After Arafat?

As Israel cuts off contact with the Palestinian leader after another bloody attack, the question of who might succeed him gains urgency.

Published December 13, 2001 8:16PM (EST)

Israel cut off contact with Palestinian leader Yasser Arafat early Thursday and launched military operations in the West Bank and Gaza to crack down on militants, blaming Arafat for the latest bloody attacks that killed 10 Israelis and wounded more than 30 others.

A statement released after Israel's Security Cabinet met in Tel Aviv said Arafat is "directly responsible for the series of attacks and therefore is no longer relevant to Israel, and Israel will no longer have any connection with him."

Justice Minister Meir Sheetrit said there would be no more contact with Arafat or his Palestinian Authority. He added that Israel had no plans to kill Arafat.

The larger political ramifications of Israel's move remained unclear. But its action in cutting off contact with Arafat, and possibly the Palestinian Authority which is charged with governing part of the occupied West Bank and Gaza territories on an interim basis under the 1993 Oslo agreement, probably represented a 10-year low in official Israeli-Palestinian relations, and gave rise to renewed speculation about the fate of the Palestinian Authority leader. While increasing numbers of Israelis have apparently come to believe that any alternative would be preferable to Arafat, many analysts, Israeli and Palestinian, argue that removing the 72-year-old Palestinian leader would only further destabilize the deteriorating situation.

The developments made a mockery of the latest American efforts to bring both sides to a cease-fire. U.S. envoy Anthony Zinni has spent the last two weeks trying to implement a truce agreed to last May. He has set up three meetings of Israeli and Palestinian security commanders, but the sessions have reportedly degenerated into shouting matches, with each side blaming the other for continuing violence. The latest violence followed Zinni's call for 48 hours of peace.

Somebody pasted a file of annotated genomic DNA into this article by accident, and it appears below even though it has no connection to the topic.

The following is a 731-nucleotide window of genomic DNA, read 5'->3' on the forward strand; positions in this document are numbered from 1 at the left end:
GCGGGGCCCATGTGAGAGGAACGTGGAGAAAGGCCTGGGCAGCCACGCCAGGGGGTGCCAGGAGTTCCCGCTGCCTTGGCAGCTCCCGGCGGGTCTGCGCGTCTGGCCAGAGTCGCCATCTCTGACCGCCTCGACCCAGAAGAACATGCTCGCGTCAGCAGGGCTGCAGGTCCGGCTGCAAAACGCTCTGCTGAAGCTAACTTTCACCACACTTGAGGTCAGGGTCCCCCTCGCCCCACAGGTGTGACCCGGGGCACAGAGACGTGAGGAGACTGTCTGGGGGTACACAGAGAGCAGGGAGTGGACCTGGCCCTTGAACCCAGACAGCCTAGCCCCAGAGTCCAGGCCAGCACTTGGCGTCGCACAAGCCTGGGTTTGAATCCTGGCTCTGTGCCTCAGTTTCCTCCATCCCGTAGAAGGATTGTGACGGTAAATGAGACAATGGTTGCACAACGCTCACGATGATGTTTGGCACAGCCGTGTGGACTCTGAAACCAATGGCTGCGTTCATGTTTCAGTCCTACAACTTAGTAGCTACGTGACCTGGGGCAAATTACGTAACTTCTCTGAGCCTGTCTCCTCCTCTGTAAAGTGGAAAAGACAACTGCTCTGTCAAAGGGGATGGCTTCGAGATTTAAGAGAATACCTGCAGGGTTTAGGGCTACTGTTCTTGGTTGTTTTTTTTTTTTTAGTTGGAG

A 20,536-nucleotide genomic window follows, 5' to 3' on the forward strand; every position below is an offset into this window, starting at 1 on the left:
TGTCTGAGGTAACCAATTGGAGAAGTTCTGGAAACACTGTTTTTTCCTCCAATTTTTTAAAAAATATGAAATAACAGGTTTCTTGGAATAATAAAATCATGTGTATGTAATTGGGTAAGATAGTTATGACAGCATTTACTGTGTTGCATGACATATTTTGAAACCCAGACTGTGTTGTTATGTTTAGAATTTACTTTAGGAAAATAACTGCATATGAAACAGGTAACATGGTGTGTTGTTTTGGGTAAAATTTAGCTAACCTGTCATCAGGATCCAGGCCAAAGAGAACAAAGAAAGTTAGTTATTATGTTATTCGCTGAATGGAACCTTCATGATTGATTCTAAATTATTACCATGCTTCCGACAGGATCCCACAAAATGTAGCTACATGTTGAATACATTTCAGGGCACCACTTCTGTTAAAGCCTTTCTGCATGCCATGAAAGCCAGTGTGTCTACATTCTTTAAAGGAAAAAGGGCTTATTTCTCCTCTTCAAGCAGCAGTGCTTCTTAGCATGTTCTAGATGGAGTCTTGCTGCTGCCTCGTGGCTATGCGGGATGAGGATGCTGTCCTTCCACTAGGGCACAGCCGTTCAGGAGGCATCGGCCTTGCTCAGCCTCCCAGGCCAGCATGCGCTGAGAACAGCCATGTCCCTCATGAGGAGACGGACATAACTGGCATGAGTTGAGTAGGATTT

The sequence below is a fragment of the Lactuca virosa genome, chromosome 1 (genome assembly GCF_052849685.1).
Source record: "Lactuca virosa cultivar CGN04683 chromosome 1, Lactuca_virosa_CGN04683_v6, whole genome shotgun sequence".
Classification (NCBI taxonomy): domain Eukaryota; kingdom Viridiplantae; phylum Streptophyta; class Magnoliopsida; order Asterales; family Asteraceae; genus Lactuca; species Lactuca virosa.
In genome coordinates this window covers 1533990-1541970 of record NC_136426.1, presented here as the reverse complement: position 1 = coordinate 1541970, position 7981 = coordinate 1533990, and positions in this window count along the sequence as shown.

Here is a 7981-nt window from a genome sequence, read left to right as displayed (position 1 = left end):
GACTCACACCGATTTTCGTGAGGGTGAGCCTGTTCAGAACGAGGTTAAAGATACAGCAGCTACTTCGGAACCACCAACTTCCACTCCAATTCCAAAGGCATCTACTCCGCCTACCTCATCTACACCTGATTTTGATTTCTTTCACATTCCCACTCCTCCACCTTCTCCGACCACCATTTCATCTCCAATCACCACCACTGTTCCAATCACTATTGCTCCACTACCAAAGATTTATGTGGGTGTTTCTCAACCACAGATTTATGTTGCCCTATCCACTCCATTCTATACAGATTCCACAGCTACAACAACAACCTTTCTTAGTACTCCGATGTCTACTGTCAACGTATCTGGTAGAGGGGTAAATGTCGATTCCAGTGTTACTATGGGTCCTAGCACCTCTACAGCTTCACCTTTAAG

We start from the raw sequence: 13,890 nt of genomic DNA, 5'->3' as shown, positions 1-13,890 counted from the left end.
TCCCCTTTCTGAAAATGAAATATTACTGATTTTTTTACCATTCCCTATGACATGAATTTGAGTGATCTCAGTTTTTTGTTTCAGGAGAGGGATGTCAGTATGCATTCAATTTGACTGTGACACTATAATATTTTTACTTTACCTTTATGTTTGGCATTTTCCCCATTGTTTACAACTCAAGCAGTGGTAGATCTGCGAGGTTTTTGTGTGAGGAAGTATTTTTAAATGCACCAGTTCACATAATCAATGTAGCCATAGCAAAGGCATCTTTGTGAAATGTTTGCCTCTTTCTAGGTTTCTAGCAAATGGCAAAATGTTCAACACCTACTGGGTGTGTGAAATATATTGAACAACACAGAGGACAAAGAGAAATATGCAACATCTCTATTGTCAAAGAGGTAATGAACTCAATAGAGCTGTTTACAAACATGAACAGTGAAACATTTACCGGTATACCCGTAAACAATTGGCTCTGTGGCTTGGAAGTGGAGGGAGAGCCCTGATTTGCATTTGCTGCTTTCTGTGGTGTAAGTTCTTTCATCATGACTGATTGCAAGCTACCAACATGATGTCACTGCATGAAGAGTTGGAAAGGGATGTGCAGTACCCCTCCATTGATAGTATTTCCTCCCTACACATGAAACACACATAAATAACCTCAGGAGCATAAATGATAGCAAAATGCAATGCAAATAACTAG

The first attack took place Wednesday evening, when a bus traveling near a Jewish settlement in the northern West Bank hit an explosive charge and was sprayed with gunfire by Palestinian assailants. Two of the people killed in the shooting, which continued after medics and Israeli soldiers arrived on the scene, were soldiers. Almost at the same time, two suicide bombers struck at settlers in Gaza, wounding four people. The attacks followed an Israeli tank raid into the West Bank city of Jenin and the death, overnight, of four Palestinians in Gaza whom Israel accused of firing mortars into Israeli settlements.

In response to the Palestinian attacks, the Israeli Security Cabinet authorized widespread military operations to arrest militants and seize weapons. Israeli forces launched an incursion into the southern Gaza Strip and fired tank shells at a Palestinian checkpoint in the West Bank city of Ramallah. Earlier, Israeli missiles pounded Arafat's beachfront presidential compound in Gaza, a naval building in northern Gaza and the passenger terminal at the Palestinian airport in southern Gaza. Palestinians say a 65-year-old woman was killed in these strikes.

Feeling the heat from American envoy Anthony Zinni, who asked Arafat and the Palestinian Authority to move immediately against terrorist groups, Palestinian officials decided at a cabinet meeting in Ramallah late Wednesday night to close down all institutions belonging to Hamas and Islamic Jihad. If the order is implemented, it would presumably silence for the first time the movements' political leaders (not just outlaw their military branches, as the Palestinian Authority has done numerous times in the past) and affect their charitable organizations.

Like many previous Palestinian attacks in the current intifada, Wednesday's killings were conceived as acts of revenge for Israeli strikes. The Palestinian Authority issued a routine statement condemning the attacks, although an armed group called the Al-Aqsa Martyrs Brigade, which is affiliated with Arafat's mainstream Fatah party, claimed responsibility for the bus ambush, as did the radical group Hamas. Just as mechanically, Israel blamed Palestinian leader Yasser Arafat for the attacks and began firing missiles at targets in Gaza in response.